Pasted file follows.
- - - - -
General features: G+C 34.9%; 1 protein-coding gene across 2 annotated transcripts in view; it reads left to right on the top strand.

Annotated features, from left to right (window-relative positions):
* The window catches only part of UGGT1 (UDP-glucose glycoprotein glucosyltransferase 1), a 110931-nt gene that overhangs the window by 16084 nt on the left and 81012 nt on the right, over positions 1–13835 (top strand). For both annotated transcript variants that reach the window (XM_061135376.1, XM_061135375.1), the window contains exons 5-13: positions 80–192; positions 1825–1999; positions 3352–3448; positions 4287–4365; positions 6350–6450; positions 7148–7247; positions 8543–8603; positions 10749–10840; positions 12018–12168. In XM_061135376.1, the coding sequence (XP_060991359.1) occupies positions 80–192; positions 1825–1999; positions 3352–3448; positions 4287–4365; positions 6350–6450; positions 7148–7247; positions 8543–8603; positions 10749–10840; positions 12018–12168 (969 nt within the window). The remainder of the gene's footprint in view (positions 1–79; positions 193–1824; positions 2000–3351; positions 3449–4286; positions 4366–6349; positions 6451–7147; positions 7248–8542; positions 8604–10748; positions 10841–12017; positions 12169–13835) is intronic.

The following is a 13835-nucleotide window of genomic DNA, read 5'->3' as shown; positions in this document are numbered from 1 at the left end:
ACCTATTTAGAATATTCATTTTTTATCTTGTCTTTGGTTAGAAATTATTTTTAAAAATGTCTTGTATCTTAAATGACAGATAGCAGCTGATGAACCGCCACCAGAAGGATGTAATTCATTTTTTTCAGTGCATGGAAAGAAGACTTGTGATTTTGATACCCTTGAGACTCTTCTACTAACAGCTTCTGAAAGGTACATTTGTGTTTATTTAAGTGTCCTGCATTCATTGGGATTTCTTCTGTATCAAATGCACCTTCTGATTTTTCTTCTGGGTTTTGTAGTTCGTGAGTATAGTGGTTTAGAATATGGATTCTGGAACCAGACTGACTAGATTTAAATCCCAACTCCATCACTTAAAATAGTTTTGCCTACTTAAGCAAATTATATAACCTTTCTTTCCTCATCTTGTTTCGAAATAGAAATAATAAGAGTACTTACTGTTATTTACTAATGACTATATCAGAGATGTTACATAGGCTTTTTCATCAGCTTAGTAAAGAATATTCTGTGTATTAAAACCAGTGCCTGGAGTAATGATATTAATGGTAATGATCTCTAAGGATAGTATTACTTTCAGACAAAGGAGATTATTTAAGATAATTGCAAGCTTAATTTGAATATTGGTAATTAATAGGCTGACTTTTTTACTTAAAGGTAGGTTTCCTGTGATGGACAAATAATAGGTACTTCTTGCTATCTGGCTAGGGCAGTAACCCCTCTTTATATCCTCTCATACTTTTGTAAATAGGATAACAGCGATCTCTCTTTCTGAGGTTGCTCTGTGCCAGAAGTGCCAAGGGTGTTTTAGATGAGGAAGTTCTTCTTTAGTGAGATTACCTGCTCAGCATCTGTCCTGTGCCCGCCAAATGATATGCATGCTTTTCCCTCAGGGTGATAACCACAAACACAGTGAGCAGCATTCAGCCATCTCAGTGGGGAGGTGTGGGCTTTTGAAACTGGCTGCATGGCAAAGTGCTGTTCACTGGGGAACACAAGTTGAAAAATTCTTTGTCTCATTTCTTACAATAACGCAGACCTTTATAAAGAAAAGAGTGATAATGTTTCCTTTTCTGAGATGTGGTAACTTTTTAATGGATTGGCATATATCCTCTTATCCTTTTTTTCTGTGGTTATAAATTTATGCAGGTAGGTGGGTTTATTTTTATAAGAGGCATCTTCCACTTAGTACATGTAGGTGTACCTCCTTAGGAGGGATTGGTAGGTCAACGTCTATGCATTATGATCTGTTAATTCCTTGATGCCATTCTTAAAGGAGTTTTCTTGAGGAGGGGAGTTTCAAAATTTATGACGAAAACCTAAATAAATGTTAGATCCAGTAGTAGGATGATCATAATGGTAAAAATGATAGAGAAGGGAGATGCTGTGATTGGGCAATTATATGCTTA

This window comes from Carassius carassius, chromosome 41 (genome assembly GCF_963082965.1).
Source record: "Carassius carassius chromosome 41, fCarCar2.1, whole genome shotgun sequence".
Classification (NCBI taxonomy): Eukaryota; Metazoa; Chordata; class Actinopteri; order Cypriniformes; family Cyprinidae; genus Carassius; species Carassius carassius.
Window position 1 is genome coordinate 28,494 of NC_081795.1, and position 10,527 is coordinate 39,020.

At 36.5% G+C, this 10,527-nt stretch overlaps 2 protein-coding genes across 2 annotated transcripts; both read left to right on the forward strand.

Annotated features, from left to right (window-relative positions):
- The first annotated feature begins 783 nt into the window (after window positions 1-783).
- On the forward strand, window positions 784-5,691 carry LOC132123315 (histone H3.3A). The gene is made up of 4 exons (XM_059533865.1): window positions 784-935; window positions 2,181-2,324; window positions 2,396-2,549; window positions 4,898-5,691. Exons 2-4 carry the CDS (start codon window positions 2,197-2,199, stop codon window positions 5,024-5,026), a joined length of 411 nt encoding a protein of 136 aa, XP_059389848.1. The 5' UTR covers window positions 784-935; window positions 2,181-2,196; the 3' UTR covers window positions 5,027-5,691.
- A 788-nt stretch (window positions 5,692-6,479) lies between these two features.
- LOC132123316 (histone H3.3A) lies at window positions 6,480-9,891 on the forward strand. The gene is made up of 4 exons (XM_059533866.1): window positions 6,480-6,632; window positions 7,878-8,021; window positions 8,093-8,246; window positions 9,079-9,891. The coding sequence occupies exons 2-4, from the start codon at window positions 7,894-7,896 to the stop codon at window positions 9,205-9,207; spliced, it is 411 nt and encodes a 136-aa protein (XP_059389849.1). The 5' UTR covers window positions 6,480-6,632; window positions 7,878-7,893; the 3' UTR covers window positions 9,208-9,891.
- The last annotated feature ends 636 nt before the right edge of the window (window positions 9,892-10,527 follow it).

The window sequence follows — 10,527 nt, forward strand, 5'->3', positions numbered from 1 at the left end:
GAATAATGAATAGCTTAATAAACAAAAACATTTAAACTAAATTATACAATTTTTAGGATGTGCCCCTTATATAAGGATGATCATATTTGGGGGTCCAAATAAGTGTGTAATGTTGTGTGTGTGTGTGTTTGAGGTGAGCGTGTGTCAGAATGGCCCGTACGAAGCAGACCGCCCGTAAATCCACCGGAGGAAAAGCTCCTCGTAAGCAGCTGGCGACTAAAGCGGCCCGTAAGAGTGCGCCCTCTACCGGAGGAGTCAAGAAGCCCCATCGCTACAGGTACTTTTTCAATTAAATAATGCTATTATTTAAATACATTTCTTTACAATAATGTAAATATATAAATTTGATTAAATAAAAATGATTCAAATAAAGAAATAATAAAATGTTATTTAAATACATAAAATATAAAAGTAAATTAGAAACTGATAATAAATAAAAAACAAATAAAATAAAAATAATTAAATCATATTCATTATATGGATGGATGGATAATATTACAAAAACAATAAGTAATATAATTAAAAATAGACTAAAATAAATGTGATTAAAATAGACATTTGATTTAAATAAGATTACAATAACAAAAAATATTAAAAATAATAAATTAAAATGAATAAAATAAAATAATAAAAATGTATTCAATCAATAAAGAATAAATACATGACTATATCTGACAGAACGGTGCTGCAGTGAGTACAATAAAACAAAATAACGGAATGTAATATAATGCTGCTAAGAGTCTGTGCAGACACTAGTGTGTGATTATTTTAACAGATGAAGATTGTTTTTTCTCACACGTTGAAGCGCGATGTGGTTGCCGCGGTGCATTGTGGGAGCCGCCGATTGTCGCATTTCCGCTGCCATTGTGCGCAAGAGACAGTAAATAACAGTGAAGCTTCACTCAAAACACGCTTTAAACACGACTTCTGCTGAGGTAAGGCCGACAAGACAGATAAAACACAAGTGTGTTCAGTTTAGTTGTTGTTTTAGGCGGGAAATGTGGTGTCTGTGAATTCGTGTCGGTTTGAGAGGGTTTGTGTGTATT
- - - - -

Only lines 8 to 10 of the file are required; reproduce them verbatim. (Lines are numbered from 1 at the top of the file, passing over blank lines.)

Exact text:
Classification (NCBI taxonomy): Eukaryota; Metazoa; Chordata; class Actinopteri; order Cypriniformes; family Cyprinidae; genus Carassius; species Carassius carassius.
Window position 1 is genome coordinate 28,494 of NC_081795.1, and position 10,527 is coordinate 39,020.

At 36.5% G+C, this 10,527-nt stretch overlaps 2 protein-coding genes across 2 annotated transcripts; both read left to right on the forward strand.